HTC Vive Pro Teardown: All about Low Power

iFixit takes a look inside the new HTC Vive Pro VR headset.
The HTC Vive Pro's processing components show a particular emphasis on low power and saving space. (Image source: iFixit)

HTC's Vive Pro, the next generation of the popular Vive VR headset, includes features particularly targeted at enterprise users. With a larger field of view, a larger tracking space, and a pair of front-facing cameras for potential mixed reality and extended reality (XR) applications, HTC has aimed to make the Vive Pro an attractive proposition for engineers and designers, and not just gamers.

But what's going on under the hood of the Vive Pro? A recent iFixit teardown took a look at the inner workings of the headset and found a device that is surprisingly repairable and also carries some impressive processing power.

There are two printed circuit boards (PCBs) running the Vive Pro: one to handle sensing and cameras and another to handle audio and video. Given the specs, it looks like HTC put heavy emphasis on reducing power consumption and saving space in designing the Vive Pro.

The first PCB consists of two Nordic Semiconductor NRF24LU1P ultra low power, 2.4 GHz RF systems on a chip (SoCs). According to Nordic, the NRF24LU1 features an integrated voltage regulator for direct USB VBUS power as well as on-chip Flash that can be upgraded over USB for easy deployment of new features and bug fixes. The company says the SoCs are ideal for ultra-compact applications, such as USB dongles for wireless peripherals.

In addition, the Vive Pro features an Atmel SAM G55J 32-bit microcontroller. The SAM G55 series is based on the 32-bit ARM Cortex-M4 RISC processor with floating point unit. Atmel touts the G55 series MCUs for their software-selectable low power modes as well as a flexible clock system. That system allows devices to have different clock frequencies for peripherals, allowing for precise power consumption optimization.

Additional memory comes via two Winbond 25Q32JV1Q 4 MB Flash memory (on both the sensor and audio/video PCBs). According to Winbond, the W25Q32JV is targeted at providing storage for devices that have limited amounts of space, pins, and power and can operate on a single 2.7V to 3.6V power supply.

The Vive Pro features two PCBs: one for sensor processing and one for audio visual processing. Both have components optimized for low power and VR performance. (Image source: iFixit)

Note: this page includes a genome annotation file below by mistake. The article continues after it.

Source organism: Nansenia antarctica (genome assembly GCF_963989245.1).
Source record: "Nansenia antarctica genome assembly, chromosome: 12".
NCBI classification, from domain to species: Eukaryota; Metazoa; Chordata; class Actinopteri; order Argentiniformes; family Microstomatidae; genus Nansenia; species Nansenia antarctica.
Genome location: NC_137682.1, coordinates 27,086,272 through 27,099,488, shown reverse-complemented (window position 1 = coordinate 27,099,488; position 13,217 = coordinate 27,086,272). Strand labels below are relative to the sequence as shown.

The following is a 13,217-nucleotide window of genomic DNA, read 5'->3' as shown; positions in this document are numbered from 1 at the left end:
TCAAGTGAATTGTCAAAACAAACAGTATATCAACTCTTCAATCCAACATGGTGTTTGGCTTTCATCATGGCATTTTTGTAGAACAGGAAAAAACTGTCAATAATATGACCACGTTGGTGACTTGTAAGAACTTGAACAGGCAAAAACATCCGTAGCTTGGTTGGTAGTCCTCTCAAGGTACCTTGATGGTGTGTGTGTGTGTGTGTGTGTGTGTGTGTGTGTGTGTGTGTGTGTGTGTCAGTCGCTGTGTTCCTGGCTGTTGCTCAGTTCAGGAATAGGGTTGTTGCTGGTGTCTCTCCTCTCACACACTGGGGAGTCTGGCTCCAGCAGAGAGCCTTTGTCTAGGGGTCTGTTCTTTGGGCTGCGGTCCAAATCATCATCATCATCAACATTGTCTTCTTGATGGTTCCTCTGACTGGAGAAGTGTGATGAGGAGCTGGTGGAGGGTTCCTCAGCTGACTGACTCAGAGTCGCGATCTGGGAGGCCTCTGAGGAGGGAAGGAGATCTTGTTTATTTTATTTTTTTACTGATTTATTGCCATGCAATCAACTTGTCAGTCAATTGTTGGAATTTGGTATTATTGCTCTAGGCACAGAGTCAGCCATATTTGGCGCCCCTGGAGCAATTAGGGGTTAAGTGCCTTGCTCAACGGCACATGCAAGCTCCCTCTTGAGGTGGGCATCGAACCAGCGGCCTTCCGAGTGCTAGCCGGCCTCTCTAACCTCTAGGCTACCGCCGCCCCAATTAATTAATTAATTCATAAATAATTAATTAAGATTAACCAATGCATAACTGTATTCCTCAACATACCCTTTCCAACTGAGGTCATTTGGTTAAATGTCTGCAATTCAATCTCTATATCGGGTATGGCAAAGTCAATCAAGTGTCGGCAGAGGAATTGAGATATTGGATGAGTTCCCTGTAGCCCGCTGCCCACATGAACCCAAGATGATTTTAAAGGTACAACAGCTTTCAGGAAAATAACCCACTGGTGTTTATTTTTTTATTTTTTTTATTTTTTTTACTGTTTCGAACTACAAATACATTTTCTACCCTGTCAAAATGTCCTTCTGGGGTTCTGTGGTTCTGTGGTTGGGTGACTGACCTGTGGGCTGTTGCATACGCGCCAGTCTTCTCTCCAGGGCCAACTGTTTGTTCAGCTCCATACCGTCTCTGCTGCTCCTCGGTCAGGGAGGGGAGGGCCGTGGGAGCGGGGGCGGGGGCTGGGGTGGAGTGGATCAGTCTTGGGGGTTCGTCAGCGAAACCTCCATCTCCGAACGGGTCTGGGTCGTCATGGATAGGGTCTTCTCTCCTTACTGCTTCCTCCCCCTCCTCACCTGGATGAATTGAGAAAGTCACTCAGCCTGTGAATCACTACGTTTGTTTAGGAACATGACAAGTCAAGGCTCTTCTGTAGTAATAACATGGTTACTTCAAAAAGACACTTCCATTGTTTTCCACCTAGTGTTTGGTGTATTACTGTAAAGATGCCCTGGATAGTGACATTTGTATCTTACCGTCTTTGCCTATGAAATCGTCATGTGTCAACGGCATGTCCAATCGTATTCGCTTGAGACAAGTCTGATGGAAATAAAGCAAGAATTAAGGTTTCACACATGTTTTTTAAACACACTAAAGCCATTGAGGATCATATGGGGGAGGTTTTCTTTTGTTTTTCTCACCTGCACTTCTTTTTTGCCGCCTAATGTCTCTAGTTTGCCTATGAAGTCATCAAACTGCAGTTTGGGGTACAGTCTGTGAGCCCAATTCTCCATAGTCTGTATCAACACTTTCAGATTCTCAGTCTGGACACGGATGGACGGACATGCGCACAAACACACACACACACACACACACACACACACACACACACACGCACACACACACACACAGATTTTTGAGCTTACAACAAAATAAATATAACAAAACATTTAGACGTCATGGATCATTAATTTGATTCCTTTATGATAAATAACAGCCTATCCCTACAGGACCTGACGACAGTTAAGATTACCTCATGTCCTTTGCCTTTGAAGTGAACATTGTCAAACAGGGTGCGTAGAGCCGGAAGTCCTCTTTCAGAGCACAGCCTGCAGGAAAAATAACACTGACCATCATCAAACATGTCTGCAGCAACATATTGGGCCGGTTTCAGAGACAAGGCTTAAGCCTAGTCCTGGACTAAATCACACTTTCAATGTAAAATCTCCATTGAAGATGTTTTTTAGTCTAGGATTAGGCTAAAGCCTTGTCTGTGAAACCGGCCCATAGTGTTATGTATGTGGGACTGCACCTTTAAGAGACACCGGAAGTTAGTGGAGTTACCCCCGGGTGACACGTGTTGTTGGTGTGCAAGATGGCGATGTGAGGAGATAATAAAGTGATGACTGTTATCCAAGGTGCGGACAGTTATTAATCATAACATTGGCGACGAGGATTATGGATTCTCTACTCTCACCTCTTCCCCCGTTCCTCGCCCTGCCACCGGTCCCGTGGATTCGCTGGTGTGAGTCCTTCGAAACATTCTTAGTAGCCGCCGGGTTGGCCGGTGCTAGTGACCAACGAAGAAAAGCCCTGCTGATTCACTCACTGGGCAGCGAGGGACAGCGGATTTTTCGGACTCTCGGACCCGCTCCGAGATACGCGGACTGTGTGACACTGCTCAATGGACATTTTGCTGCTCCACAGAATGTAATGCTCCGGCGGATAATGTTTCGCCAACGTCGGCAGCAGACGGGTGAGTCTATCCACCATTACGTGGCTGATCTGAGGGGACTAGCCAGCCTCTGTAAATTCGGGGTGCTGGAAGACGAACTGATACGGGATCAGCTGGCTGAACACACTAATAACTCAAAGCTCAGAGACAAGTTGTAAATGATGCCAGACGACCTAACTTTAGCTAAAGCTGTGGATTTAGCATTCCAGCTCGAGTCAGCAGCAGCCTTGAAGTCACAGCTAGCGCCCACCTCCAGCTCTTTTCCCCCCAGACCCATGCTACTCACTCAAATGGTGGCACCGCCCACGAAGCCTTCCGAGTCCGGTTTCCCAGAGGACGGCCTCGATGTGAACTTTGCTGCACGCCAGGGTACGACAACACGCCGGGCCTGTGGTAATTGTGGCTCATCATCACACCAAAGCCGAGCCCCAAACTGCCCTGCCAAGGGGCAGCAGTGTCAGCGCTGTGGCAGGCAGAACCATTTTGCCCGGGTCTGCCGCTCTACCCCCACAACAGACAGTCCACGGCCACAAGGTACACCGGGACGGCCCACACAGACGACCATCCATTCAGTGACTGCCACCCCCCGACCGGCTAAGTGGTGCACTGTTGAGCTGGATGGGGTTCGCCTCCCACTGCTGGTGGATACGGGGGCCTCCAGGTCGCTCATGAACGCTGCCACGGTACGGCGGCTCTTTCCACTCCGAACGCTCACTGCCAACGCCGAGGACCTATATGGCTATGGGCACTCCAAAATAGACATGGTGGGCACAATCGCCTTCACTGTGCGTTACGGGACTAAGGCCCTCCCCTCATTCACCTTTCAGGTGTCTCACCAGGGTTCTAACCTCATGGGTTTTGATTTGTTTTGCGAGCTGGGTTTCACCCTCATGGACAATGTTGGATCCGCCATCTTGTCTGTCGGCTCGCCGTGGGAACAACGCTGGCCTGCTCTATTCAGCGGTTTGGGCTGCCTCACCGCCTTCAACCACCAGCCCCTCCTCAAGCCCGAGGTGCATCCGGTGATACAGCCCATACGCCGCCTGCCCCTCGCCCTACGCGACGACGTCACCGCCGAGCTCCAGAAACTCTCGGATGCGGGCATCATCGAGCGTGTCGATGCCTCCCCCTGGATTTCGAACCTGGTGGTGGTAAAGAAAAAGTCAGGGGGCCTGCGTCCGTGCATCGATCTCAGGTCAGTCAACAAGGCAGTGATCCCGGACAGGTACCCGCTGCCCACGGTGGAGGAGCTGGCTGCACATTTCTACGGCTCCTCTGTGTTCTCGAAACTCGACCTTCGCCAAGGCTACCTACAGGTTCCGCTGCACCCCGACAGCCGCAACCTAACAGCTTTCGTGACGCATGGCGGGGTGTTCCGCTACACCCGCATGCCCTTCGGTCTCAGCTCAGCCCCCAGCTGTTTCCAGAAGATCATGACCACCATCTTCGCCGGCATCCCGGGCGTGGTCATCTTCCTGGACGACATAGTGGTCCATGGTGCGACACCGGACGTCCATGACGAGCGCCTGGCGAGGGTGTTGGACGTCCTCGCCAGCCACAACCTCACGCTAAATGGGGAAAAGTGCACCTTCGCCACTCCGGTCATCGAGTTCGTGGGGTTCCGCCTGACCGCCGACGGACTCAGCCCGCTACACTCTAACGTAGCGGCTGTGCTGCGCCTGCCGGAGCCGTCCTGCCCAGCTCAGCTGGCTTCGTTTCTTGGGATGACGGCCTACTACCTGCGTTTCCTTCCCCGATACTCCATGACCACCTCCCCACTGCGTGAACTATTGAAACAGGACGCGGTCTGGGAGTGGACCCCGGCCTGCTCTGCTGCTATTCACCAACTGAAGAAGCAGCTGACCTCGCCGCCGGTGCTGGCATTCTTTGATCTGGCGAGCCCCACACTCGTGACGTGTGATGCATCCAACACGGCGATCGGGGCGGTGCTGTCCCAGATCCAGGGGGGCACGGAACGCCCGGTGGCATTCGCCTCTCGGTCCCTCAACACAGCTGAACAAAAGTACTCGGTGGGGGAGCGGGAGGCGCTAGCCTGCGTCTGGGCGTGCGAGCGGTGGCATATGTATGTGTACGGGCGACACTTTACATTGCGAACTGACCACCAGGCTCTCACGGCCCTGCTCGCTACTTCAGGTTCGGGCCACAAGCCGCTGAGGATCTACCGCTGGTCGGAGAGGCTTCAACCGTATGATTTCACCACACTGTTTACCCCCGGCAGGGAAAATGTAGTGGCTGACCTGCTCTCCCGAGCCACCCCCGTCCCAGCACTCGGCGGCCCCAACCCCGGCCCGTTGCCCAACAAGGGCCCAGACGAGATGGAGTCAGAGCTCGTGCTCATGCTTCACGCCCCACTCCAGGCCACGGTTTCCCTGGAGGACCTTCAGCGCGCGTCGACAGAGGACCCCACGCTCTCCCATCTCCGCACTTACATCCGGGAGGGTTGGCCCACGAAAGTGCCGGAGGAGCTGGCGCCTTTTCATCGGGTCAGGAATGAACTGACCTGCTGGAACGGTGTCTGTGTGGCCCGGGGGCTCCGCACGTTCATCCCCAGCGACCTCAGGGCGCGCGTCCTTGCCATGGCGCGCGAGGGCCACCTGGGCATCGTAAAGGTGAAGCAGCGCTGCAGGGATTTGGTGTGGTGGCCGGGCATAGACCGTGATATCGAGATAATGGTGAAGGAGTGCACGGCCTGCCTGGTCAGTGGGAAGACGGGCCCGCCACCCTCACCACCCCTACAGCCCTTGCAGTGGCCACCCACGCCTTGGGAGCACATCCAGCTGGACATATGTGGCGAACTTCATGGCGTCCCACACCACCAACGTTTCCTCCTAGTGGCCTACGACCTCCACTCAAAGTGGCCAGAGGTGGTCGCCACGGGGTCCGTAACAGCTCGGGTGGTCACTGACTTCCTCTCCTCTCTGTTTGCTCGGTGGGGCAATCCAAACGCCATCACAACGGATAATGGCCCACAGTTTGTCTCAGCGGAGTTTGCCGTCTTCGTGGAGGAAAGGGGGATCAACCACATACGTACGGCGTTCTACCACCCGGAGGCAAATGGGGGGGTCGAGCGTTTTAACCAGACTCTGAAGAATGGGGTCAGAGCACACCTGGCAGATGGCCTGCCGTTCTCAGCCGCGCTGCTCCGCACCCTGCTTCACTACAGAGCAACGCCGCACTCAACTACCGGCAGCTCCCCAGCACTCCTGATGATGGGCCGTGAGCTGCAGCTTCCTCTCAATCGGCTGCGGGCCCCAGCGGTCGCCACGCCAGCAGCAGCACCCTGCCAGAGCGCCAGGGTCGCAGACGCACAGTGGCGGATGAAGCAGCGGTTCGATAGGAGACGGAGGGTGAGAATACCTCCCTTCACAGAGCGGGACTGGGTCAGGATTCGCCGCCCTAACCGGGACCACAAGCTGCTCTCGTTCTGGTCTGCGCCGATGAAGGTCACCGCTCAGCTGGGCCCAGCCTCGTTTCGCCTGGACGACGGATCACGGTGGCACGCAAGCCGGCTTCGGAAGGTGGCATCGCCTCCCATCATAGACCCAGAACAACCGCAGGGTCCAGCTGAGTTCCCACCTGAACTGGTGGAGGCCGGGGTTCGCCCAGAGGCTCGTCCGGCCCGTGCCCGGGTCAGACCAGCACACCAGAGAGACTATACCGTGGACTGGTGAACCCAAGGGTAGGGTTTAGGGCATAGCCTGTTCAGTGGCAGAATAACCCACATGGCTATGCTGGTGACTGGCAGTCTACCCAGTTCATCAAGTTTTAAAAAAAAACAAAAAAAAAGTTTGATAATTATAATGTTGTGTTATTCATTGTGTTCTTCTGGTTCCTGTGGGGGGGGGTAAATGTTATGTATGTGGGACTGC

The sensor PCB is rounded out by an image signal processor: the AIT8589D from Alpha Imaging Technology and an iCE40HX8K ultra low power field programmable gate array (FPGA) from Lattice Semiconductor. The model TS4231 light-to-digital converter IC from Triad Semiconductor handles the conversion of the infrared pulses from the Vive's external lighthouse sensors. The TS4231 is specifically designed to be compatible with Valve SteamVR sensors like the ones that come with the Vive Pro.

The audio/video PCB features a plethora of chips. The standout among these components is the ANX7530 SlimPort (4K Ultra-HD) receiver from Analogix, a low-power 4K Ultra-HD (4096x2160p60) mobile HD receiver primarily targeting VR and augmented reality (AR) headsets. It features a 4-lane DisplayPort1.4 input and dual MIPI outputs. Those who follow the latest developments in the VR space will know the ANX7530 is also being used in the highly anticipated Pimax 8K VR headset (4K resolution per eye).

The good news for DIY enthusiasts, who may want to tinker or hack the HTC Vive, is that iFixit gave the device a repairability score of 8 out of 10. While the device is very complex with a lot of delicate parts (and no service manual), the Vive Pro is held together mostly with standard Philips and Torx screws for easy disassembly. The new earphones are also modular and come with instructions on removing them.

Visit iFixit for the full teardown with more specs and pictures.



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Chris Wiltz is a senior editor at Design News covering emerging technologies, including VR/AR, AI, and robotics.

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